Canis ISSN: 2398-2942

Anesthesia: monitoring of neuromuscular blockade

Contributor(s): Elizabeth Leece, Alexander Valverde

Introduction

Uses

  • During neuromuscular blockade administration and recovery:
    • To assess degree and duration of neuromuscular blockade.
    • To allow a constant level of relaxation to be produced - optimizing operating conditions.
    • To identify individual sensitivity to neuromuscular blockade.
    • To indicate when redosing is necessary and avoid overdosing.
    • To indicate when neuromuscular blockade may be antagonized - lowering risk of desensitization block.

Advantages

  • Use of peripheral nerve stimulator:
    • Preferred and safer technique.
    • To monitor neuromuscular transmission by electrically stimulating the nerve via percutaneous or transcutaneous electrodes, and measuring either electrical or mechanical responses evoked in the target muscle.
  • Evoked mechanical responsescan be gauged in 3 ways:
    • By visually examining the number and strength of 'twitches' - straightforward and feasible but inaccurate.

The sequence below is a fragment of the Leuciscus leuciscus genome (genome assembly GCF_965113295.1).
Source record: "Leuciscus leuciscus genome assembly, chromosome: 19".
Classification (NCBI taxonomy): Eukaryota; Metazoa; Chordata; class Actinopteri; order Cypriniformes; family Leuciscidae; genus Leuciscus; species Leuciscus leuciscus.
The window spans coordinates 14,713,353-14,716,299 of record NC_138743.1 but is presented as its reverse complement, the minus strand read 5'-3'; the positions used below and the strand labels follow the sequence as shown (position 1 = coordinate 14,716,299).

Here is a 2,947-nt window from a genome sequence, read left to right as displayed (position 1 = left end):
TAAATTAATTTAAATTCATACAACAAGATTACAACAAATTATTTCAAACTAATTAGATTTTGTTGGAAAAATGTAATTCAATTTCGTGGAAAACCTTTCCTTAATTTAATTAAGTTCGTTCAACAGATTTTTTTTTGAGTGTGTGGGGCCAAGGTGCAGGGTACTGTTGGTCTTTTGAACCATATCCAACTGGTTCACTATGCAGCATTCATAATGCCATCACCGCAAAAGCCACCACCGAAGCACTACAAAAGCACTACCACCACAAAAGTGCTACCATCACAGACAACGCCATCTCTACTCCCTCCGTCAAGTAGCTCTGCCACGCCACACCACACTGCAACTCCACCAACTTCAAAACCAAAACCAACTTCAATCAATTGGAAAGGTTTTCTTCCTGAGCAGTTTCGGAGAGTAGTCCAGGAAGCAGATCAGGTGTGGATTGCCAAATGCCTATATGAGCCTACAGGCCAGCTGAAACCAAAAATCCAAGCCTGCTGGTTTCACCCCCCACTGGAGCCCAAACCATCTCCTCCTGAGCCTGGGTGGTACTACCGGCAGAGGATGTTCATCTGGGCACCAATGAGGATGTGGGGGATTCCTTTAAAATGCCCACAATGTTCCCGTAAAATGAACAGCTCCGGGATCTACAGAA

• By palpation - inaccurate.
    • By transducing the force of response into a measurable electrical signal - relies on the muscle and limb under test being immobilized in a fixation device - inconvenient, especially in dogs where breed differences in limb size and conformation precludes the use of a standard limb-fixation device.

Disadvantages

  • Interpreting nerve stimulation studies may be complicated because responses differ according to species, relaxant used and nerve/muscle unit under examination - under or overestimation of the degree of relaxation at the operation site may result.
  • Agreement between the three methods of quantifying block are not always similar and depend on whether the block is waxing or waning.
  • Most stimulation patterns cause pain in the conscious patient.
  • Improper nerve stimulation can create the impression of a block where none exists.
  • The operation site often limits the ease with which a given nerve may be stimulated.
  • When responses are measured by transduction, the equipment may prove bulky and interfere with surgery - proving impractical in small dogs.

Requirements

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Preparation

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Procedure

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Outcomes

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Further Reading

Publications

Refereed papers

Other sources of information

  • BSAVA Manual of Small Animal Anaesthesia and Analgesia(1999) Seymour C & Gleed R D (eds)
  • Cullen L K (1996)Muscle relaxants and neuromuscular block.In: Thurmon J C, Tranquilli W J, Benson G J (eds):Lumb & Jones' Veterinary Anesthesia, 3rd edn. Baltimore: Williams & Wilkins, pp 337-364.


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